Conditional expression of HIV-1 Tat in the mouse alters the onset and progression of tonic, inflammatory, and neuropathic hypersensitivity in a sex-dependent manner.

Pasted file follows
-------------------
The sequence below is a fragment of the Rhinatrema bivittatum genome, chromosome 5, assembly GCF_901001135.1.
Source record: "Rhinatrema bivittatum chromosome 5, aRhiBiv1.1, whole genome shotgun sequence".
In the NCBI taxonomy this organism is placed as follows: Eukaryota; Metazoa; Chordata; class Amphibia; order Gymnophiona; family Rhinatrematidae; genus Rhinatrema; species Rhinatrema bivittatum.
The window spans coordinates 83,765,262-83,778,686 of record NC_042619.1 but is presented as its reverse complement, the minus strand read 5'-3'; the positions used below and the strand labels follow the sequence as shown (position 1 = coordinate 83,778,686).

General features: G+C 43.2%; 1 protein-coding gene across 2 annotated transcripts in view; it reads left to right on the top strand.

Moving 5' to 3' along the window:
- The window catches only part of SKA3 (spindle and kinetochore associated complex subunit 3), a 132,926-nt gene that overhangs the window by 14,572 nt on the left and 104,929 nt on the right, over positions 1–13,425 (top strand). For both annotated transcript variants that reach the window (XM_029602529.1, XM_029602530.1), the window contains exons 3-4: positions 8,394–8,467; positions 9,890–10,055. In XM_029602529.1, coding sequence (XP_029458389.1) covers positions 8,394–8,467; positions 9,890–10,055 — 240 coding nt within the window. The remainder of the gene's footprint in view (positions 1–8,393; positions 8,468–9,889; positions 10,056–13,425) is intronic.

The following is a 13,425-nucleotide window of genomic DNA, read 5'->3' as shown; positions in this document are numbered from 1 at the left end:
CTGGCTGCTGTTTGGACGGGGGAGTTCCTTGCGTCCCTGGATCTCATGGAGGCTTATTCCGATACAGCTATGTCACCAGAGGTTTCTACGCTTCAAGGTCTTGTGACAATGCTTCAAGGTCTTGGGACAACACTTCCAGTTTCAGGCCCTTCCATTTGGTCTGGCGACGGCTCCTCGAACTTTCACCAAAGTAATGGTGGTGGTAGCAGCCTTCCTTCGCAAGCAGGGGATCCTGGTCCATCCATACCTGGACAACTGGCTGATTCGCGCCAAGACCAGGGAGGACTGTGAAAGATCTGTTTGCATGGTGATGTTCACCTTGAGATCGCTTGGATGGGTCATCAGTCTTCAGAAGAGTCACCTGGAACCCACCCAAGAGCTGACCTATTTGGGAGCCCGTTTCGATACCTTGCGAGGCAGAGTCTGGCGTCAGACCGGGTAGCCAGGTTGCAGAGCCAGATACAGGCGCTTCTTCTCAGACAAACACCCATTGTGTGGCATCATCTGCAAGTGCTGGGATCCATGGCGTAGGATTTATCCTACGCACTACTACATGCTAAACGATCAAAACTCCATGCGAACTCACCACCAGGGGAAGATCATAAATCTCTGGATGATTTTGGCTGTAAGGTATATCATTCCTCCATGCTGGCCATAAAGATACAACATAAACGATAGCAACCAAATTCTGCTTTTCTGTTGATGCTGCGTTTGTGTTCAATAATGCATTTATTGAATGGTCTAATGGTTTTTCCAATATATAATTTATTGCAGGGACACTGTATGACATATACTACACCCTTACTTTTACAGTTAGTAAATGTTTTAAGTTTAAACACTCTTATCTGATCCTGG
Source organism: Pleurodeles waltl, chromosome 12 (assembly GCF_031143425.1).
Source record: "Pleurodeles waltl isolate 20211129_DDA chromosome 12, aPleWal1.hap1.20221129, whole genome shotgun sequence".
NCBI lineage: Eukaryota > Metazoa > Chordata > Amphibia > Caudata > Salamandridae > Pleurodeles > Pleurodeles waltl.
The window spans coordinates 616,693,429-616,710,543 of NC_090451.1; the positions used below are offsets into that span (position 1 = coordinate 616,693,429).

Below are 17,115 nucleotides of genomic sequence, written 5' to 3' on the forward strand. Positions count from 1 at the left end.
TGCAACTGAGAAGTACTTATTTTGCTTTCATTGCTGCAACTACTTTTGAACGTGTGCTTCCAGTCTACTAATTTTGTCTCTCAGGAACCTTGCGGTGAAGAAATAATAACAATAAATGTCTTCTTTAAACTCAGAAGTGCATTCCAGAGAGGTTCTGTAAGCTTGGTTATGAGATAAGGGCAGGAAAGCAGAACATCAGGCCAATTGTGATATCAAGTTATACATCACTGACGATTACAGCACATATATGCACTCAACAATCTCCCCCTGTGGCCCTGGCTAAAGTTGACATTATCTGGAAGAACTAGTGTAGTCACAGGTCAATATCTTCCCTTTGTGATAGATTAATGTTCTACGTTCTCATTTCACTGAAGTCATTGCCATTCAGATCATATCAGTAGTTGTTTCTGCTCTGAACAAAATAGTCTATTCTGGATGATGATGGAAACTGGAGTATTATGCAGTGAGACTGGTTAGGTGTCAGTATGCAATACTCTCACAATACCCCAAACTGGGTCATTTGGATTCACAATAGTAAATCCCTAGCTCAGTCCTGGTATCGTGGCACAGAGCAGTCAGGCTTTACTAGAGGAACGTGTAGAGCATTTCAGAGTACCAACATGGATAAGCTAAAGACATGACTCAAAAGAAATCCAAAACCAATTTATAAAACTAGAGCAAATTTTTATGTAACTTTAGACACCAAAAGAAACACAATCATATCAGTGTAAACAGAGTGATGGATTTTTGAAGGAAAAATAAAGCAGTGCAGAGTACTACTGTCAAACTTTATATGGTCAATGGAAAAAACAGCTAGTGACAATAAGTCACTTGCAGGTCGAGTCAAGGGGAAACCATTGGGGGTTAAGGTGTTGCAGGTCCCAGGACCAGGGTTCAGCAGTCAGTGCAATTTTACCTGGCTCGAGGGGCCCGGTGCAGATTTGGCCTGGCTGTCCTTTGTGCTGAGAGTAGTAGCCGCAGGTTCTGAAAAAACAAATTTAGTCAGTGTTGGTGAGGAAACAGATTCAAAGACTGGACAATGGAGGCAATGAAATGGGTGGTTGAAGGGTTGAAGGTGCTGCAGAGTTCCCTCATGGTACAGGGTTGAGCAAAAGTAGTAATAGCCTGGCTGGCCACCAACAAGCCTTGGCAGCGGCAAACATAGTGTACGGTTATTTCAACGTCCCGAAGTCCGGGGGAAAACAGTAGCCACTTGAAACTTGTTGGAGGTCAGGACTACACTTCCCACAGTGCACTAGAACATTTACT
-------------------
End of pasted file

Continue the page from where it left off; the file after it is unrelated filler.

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At least one third of HIV-1-afflicted individuals experience peripheral neuropathy. Although the underlying mechanisms are not known, they may involve neurotoxic HIV-1 proteins. We assessed the influence of the neurotoxic HIV-1 regulatory protein, Tat, on inflammatory and neuropathic nociceptive behaviors using transgenic male and female transgenic mice that conditionally expressed (or did not express) HIV-1 Tat1-86 in glial fibrillary acidic protein-expressing glia in the central and peripheral nervous systems. Tat induction significantly attenuated the time spent paw-licking following formalin injection (2.5%, i.pl.) in both male and female mice. However, significant sex differences were observed in the onset and magnitude of inflammation and sensory sensitivity following complete Freund’s adjuvant (CFA) injection (10%, i.pl.) after Tat activation. Unlike female mice, males showed a significant attenuation of paw swelling and an absence of mechanical/thermal hypersensitivity in response to CFA after Tat induction. Male Tat(+) mice also showed accelerated recovery from chronic constrictive nerve injury (CCI)-induced neuropathic mechanical and thermal hypersensitivity compared to female Tat(+) mice. Morphine (3.2 mg/kg) fully reversed CCI-induced mechanical hypersensitivity in female Tat(-) mice, but not in Tat(+) females. The ability of Tat to decrease edema, paw swelling, and limit allodynia suggest a sequela of events in which Tat-induced functional deficits precede the onset of mechanical hypersensitivity. Moreover, HIV-1 Tat attenuated responses to inflammatory and neuropathic insults in a sex-dependent manner. HIV-1 Tat appears to directly contribute to HIV sensory neuropathy and reveals sex differences in HIV responsiveness and/or the underlying peripheral neuroinflammatory and nociceptive mechanisms.

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